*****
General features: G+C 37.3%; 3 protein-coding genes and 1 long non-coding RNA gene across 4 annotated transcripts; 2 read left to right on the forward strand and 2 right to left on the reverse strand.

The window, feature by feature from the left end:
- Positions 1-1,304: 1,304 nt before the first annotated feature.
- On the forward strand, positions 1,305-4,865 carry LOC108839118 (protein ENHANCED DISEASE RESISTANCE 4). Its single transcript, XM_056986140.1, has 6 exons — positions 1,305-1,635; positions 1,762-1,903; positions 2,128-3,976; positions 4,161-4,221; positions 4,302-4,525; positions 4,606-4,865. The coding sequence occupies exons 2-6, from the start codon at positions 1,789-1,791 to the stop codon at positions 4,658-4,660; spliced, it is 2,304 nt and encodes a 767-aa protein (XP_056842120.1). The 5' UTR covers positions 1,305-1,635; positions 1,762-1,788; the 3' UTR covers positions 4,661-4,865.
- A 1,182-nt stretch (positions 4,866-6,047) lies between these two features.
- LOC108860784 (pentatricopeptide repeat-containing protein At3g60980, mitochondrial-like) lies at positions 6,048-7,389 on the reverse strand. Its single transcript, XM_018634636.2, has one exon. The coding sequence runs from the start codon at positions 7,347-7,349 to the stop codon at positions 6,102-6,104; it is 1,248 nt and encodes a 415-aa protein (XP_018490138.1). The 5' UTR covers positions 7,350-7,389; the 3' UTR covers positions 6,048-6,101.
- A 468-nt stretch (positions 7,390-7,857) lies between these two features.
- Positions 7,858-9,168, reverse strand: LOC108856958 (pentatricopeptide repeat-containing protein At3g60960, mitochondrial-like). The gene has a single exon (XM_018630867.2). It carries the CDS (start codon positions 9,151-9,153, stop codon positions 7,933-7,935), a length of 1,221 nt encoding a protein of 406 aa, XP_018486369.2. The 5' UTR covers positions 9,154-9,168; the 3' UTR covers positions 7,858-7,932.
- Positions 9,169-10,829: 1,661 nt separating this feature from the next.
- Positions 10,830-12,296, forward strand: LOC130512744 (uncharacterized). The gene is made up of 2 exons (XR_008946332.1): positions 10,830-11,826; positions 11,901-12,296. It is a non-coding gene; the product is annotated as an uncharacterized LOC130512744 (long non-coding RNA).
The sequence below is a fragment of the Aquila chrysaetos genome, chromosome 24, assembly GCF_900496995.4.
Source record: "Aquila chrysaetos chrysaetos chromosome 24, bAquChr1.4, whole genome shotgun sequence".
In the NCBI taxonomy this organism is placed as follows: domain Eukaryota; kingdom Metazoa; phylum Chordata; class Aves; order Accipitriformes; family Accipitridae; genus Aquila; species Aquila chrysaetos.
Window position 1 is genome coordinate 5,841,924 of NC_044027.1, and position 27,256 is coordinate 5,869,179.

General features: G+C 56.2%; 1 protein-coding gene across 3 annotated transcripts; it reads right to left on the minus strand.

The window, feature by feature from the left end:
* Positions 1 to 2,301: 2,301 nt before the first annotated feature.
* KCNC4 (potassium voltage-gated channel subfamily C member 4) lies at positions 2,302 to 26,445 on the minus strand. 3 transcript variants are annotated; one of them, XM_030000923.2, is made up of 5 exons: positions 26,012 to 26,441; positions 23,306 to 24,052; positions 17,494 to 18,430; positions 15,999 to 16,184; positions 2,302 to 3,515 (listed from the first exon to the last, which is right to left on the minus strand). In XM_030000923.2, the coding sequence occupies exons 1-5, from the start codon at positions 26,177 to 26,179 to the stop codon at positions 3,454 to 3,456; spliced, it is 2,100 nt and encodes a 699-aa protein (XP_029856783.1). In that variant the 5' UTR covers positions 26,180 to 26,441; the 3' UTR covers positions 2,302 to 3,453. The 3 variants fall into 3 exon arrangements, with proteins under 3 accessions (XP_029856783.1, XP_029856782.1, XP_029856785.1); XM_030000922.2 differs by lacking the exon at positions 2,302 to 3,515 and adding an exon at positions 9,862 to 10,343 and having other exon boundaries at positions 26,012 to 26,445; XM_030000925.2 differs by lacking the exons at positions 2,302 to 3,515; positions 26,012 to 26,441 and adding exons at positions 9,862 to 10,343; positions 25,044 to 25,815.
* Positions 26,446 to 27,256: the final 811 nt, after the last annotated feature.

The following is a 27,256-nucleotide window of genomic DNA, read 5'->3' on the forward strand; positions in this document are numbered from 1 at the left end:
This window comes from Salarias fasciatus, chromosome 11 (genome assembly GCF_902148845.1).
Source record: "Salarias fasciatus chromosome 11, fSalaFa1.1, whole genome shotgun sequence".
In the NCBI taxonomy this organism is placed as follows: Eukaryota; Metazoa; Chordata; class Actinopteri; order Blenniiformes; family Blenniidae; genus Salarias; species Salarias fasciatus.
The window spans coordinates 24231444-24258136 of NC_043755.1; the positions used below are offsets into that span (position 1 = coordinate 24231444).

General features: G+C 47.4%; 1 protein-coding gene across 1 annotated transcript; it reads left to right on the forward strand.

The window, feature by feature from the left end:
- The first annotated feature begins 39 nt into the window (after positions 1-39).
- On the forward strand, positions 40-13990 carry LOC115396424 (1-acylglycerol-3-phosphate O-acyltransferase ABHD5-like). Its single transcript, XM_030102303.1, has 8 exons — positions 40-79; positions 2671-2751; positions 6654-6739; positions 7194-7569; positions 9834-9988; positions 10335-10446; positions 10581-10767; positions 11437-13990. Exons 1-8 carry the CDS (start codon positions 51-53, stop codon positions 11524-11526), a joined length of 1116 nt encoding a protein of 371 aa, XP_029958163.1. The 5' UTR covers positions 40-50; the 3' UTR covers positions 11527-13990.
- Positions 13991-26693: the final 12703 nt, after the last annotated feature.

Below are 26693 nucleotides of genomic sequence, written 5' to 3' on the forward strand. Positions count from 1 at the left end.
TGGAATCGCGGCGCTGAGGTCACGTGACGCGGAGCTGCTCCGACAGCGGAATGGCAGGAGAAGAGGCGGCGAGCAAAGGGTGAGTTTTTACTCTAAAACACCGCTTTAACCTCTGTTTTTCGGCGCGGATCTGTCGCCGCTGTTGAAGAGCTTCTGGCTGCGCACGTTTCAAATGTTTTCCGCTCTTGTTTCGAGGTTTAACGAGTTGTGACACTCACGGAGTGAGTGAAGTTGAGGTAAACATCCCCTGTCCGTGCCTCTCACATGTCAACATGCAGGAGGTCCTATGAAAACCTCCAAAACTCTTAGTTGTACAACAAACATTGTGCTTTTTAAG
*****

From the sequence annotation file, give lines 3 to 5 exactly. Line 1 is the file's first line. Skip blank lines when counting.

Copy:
- Positions 1-1,304: 1,304 nt before the first annotated feature.
- On the forward strand, positions 1,305-4,865 carry LOC108839118 (protein ENHANCED DISEASE RESISTANCE 4). Its single transcript, XM_056986140.1, has 6 exons — positions 1,305-1,635; positions 1,762-1,903; positions 2,128-3,976; positions 4,161-4,221; positions 4,302-4,525; positions 4,606-4,865. The coding sequence occupies exons 2-6, from the start codon at positions 1,789-1,791 to the stop codon at positions 4,658-4,660; spliced, it is 2,304 nt and encodes a 767-aa protein (XP_056842120.1). The 5' UTR covers positions 1,305-1,635; positions 1,762-1,788; the 3' UTR covers positions 4,661-4,865.
- A 1,182-nt stretch (positions 4,866-6,047) lies between these two features.